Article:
But for me, the most fascinating, heart wrenching and humbling part of the evening was hearing Frank talk about his battle with Mental Health and how he started the Frank Bruno Foundation, in a bid to ‘knock out’ the stigma that still surrounds mental health today. Frank spiralled into a depression after retiring from the great sport and following the break down of his marriage. He was victim to phone tapping and harassment from the media that made him feel as though he was ‘going mad.’ He was eventually sectioned for the first time in 2003. For years following this he suffered a long and debilitating battle with mental illness and described it as his ‘toughest fight.’ When asked how he overcame his demons, Frank’s reply was ‘I haven’t, but I fight very hard, I use fitness and determination to keep me going.’ I think that’s a really important message for anyone who thinks mental illness is some kind of excuse or elaboration, and believe me, sadly those people do exist. I urge those people to read Frank’s latest book Let Me Be Frank and then decide if you still feel this is some glorified publicity stunt. This is a man who has battled with some of the toughest men in history, but found battling with his mind so much tougher. You have to admire his strength and determination as well as his courage to speak out.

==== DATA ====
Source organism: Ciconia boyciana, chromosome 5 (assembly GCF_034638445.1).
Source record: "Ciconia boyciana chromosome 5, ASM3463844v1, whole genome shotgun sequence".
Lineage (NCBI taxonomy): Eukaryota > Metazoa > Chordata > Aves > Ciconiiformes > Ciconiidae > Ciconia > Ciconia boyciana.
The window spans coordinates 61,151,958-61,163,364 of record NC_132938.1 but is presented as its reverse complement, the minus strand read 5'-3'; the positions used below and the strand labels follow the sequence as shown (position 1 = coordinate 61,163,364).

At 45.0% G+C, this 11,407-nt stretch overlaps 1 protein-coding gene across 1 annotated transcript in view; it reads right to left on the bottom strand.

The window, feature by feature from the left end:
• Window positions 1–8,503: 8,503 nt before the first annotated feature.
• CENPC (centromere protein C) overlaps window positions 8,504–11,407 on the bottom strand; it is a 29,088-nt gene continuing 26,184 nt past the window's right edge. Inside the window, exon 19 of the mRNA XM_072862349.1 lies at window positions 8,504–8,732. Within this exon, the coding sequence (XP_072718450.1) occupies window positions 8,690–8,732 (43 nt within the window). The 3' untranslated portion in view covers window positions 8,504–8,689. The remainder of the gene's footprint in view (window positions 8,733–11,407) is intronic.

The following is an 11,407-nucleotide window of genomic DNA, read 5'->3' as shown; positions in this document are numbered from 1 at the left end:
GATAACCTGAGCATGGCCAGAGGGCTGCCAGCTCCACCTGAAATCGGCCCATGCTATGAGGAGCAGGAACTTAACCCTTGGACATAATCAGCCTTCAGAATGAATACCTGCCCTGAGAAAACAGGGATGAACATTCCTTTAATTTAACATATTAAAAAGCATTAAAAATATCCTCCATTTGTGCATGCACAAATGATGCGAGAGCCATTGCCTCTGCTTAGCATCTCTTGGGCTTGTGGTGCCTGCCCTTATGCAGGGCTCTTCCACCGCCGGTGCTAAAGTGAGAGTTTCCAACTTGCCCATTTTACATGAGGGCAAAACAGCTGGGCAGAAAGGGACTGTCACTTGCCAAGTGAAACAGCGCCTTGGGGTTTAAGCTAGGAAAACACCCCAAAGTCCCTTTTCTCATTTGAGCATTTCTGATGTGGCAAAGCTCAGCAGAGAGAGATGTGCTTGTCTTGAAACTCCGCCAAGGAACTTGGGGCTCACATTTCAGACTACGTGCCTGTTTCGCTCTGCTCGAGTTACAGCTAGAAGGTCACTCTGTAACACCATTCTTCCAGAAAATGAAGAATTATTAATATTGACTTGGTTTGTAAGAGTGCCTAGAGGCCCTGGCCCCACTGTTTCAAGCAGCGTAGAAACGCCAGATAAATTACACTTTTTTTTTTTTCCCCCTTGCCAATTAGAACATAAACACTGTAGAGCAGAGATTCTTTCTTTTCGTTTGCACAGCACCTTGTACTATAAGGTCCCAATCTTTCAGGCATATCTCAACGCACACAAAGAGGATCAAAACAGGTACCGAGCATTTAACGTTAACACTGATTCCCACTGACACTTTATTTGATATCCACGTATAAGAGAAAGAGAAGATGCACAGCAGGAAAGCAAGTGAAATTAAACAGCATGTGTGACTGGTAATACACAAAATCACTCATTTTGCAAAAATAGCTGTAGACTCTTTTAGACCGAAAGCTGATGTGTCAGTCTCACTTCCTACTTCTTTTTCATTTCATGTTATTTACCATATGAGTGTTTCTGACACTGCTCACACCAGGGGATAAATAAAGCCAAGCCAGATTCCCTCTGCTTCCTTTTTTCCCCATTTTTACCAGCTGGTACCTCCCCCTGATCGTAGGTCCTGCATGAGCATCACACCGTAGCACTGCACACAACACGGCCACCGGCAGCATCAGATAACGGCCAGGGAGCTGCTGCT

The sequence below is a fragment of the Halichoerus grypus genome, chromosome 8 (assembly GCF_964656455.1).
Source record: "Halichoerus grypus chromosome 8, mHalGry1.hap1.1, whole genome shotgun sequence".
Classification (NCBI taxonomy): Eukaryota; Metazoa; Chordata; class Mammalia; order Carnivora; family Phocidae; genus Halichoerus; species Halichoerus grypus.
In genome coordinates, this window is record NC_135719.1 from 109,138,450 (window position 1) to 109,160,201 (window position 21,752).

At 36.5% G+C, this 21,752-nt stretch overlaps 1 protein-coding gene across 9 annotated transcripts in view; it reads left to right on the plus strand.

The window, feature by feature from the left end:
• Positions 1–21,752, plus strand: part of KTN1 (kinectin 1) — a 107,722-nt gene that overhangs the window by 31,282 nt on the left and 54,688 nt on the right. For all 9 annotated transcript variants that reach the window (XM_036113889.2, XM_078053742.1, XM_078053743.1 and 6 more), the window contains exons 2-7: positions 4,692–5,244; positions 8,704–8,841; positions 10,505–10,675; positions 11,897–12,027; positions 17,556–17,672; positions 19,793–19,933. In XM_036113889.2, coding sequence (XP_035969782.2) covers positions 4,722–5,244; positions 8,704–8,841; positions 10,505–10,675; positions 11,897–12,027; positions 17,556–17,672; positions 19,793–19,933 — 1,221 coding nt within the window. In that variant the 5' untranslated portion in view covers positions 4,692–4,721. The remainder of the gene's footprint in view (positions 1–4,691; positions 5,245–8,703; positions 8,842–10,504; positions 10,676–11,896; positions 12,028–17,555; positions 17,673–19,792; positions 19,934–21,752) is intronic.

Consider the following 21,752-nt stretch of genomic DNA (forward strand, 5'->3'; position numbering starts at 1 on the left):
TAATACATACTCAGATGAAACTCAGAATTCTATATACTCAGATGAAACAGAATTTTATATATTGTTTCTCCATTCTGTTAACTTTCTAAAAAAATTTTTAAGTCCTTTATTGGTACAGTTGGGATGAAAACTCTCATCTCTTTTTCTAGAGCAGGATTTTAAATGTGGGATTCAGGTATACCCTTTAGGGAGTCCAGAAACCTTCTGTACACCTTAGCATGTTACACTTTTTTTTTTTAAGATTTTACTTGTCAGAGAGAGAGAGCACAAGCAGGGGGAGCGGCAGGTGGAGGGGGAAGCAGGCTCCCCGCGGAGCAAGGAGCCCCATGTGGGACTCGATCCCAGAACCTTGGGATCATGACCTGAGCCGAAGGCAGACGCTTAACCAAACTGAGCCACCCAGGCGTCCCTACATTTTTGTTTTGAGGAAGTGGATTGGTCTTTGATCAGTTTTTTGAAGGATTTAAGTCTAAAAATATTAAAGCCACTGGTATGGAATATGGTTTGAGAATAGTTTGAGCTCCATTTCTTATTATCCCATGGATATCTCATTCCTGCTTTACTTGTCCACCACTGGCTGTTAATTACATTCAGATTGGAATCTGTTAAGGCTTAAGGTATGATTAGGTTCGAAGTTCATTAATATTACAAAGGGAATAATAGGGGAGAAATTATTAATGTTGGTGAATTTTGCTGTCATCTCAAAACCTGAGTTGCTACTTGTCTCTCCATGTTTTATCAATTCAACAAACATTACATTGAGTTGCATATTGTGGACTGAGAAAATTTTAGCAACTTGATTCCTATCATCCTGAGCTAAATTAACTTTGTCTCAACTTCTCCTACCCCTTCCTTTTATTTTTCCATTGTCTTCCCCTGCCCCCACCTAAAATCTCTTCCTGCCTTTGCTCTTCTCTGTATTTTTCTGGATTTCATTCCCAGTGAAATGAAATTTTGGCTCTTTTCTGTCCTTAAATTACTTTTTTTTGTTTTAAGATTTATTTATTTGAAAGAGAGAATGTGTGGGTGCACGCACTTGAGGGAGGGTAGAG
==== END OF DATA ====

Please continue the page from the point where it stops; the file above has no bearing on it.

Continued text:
After the show on Saturday we had a photo opportunity with Frank so you can imagine my excitement. I patiently awaited my turn, thinking in my head of something to say, it was probably going to be the one and only time I got to speak to him so I wanted to say something memorable. Frank talked during the evening about his battle with antidepressant medication and how he was now 4 years medication free, I wanted to tell him about my own battle trying to withdraw from the same type of drugs, but there wasn’t enough time. All I was able to stutter when my turn came around was ‘Frank, I’m so excited, shit, everything you do for mental health is amazing’ and I truly meant it. For someone in his stature use his voice to promote health and well being for people who suffer mental illness is truly commendable. We all battle demons from time to time but we tend to put celebrities on pedestals or misunderstand their motives. Frank now has his own charity in The Frank Bruno Foundation and that charity works hard to really help sufferers. He makes no excuses for his illness, blames nobody for his failings and refers to his dad as his ‘hero’ it was a truly inspirational evening and I felt privileged to have been there, obviously I paid a premium for that privilege but it was worth it. It’s a night I will probably remember for the rest of my life. I think I may have found a new hero myself.